A surprising number of people believe that there is a non-physical mind in addition to the brain and body. This in itself would not be a problem except that they hold that the mind causes physical events, such as behaviour. There's no particular issue with 'non-physical' per se; the colour red, hope, the appropriateness of a response, and the recognition of a face are all non-physical. And so too mind, which is at a minimum epiphenomenal, can be thought of as non-physical. But how can epiphenomena - mere appearance, say - cause physical events? In my view, the efficient cause must lie in the physicality of the event itself, not in the appearance. This review takes a nice look at the tangled web we call 'causation' in relation to mental phenomena. The main takeaway? This nice neat picture of "A causes B" is deeply mistaken. Reviewed by Sara Worley, Notre Dame Philosophical Reviews, May 11, 2009 [Link] [Tags: none] [Comment]
California Open Source Digital Textbook Plan Faces Barriers
John Concilus sent me this item, about California's newly announced effort to push Open Content textbooks and we've been having a conversation about the top-down nature of the initiative, the idea of "a state approved list of standards-aligned, open-source digital textbooks," and the idewa of 'collaboration' by sending your submission to a central agency. This Ars Technica article has more details. And today we see a Slashdot thread that mostly misses the point. Ryan Paul, Ars Technica, May 11, 2009 [Link] [Tags: Books] [Comment]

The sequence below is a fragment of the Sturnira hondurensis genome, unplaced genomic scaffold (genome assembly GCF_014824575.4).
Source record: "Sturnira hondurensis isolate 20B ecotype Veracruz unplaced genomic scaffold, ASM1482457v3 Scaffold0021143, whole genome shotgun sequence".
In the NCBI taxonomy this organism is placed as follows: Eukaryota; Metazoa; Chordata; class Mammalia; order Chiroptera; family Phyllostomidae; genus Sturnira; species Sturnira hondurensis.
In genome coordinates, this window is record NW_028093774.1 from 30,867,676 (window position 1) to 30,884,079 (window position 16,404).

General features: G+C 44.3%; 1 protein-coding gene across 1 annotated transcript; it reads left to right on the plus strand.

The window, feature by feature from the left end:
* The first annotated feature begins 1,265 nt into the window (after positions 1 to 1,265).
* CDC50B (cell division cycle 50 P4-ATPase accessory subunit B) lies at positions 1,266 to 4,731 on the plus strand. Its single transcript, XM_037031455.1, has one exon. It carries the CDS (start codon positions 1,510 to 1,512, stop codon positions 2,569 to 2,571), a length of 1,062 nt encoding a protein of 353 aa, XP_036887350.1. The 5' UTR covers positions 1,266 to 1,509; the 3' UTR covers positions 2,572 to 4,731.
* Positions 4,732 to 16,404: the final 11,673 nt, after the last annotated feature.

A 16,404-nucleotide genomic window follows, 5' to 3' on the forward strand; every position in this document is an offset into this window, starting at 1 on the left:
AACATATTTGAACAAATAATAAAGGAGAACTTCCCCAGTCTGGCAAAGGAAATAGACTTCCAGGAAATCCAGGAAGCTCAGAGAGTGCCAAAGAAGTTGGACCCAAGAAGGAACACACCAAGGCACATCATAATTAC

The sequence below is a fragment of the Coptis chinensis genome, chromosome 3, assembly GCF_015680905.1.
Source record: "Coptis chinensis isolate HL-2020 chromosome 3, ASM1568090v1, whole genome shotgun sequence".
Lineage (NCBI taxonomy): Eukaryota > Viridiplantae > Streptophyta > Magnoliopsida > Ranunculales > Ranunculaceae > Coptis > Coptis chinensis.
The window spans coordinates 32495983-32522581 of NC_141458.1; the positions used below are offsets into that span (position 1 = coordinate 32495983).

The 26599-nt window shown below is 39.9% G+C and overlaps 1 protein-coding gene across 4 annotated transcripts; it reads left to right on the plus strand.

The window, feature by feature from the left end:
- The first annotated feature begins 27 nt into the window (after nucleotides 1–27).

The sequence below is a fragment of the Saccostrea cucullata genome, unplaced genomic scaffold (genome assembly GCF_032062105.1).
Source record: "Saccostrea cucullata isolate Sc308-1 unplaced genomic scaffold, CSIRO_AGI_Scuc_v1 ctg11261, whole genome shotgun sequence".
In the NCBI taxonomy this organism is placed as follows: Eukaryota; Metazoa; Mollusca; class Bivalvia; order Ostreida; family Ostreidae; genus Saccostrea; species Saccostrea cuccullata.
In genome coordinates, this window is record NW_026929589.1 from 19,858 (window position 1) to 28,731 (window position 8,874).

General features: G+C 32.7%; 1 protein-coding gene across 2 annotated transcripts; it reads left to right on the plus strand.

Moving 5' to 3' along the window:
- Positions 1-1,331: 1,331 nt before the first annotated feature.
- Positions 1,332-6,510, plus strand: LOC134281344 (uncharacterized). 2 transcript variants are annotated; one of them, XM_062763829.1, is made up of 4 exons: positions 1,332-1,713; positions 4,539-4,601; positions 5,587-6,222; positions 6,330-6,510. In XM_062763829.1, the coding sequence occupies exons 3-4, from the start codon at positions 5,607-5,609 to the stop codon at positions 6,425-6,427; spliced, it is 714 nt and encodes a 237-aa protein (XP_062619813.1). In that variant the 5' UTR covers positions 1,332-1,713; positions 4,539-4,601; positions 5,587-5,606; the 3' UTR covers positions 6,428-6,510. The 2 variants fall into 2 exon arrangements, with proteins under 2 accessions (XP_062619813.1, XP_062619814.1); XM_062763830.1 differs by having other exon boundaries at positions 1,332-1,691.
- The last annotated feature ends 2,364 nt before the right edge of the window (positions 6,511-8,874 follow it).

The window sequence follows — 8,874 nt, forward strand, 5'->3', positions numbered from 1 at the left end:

McLuhan On The Future of Education: The Class of 1989
Norm Friesen has scanned and posted this vintage McLuhan article from a 1967 issue of Look magazine. Well worth a read, and you probably can't find it anywhere else. "one of the most astonishing things is the similarity of many arguments made by McLuhan in 1967 to those still made today, 42 years later:
* that schools are as outmoded as the mass production model on which they are based; and that forms of 'mass customization' promise a radically different educational approach
* that 'the demands, the very nature of this age of new technology and pervasive electric circuitry... will [unavoidably] shape education's future'
* that 'the walls between school and world will continue to blur'
* that 'Future educators will value, not fear, fresh approaches, new solutions.'"
Norm Friesen, Weblog, May 11, 2009 [Link] [Tags: Schools, Online Learning, Customization, Similarity] [Comment]